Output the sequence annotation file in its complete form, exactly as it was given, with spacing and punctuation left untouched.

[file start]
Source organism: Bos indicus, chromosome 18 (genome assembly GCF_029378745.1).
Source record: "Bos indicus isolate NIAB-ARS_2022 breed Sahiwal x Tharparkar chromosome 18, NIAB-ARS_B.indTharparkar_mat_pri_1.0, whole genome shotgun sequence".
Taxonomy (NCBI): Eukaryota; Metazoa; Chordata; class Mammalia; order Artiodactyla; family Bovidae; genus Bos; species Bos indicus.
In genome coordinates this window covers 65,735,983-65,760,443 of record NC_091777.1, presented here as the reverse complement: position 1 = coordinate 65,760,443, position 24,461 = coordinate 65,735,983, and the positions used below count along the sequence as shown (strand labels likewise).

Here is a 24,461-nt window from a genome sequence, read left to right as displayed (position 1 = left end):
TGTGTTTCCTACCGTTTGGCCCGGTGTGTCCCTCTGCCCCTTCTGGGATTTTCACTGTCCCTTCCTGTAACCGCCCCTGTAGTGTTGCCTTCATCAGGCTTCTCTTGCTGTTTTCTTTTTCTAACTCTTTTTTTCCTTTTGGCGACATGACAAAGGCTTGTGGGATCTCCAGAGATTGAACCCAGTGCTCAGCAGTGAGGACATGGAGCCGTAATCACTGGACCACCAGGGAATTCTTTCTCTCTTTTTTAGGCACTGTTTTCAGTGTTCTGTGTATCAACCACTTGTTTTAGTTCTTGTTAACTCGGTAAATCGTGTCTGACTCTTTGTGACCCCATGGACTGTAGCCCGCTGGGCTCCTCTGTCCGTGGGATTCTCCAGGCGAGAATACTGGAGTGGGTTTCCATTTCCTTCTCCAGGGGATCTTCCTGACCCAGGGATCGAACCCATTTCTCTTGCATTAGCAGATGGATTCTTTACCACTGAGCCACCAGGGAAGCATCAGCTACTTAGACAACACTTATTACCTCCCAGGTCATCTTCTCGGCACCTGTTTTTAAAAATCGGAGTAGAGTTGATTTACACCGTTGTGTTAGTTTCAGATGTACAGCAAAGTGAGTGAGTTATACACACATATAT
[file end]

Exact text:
Source organism: Bos indicus, chromosome 18 (genome assembly GCF_029378745.1).
Source record: "Bos indicus isolate NIAB-ARS_2022 breed Sahiwal x Tharparkar chromosome 18, NIAB-ARS_B.indTharparkar_mat_pri_1.0, whole genome shotgun sequence".
Taxonomy (NCBI): Eukaryota; Metazoa; Chordata; class Mammalia; order Artiodactyla; family Bovidae; genus Bos; species Bos indicus.
In genome coordinates this window covers 65,735,983-65,760,443 of record NC_091777.1, presented here as the reverse complement: position 1 = coordinate 65,760,443, position 24,461 = coordinate 65,735,983, and the positions used below count along the sequence as shown (strand labels likewise).

Here is a 24,461-nt window from a genome sequence, read left to right as displayed (position 1 = left end):
TGTGTTTCCTACCGTTTGGCCCGGTGTGTCCCTCTGCCCCTTCTGGGATTTTCACTGTCCCTTCCTGTAACCGCCCCTGTAGTGTTGCCTTCATCAGGCTTCTCTTGCTGTTTTCTTTTTCTAACTCTTTTTTTCCTTTTGGCGACATGACAAAGGCTTGTGGGATCTCCAGAGATTGAACCCAGTGCTCAGCAGTGAGGACATGGAGCCGTAATCACTGGACCACCAGGGAATTCTTTCTCTCTTTTTTAGGCACTGTTTTCAGTGTTCTGTGTATCAACCACTTGTTTTAGTTCTTGTTAACTCGGTAAATCGTGTCTGACTCTTTGTGACCCCATGGACTGTAGCCCGCTGGGCTCCTCTGTCCGTGGGATTCTCCAGGCGAGAATACTGGAGTGGGTTTCCATTTCCTTCTCCAGGGGATCTTCCTGACCCAGGGATCGAACCCATTTCTCTTGCATTAGCAGATGGATTCTTTACCACTGAGCCACCAGGGAAGCATCAGCTACTTAGACAACACTTATTACCTCCCAGGTCATCTTCTCGGCACCTGTTTTTAAAAATCGGAGTAGAGTTGATTTACACCGTTGTGTTAGTTTCAGATGTACAGCAAAGTGAGTGAGTTATACACACATATAT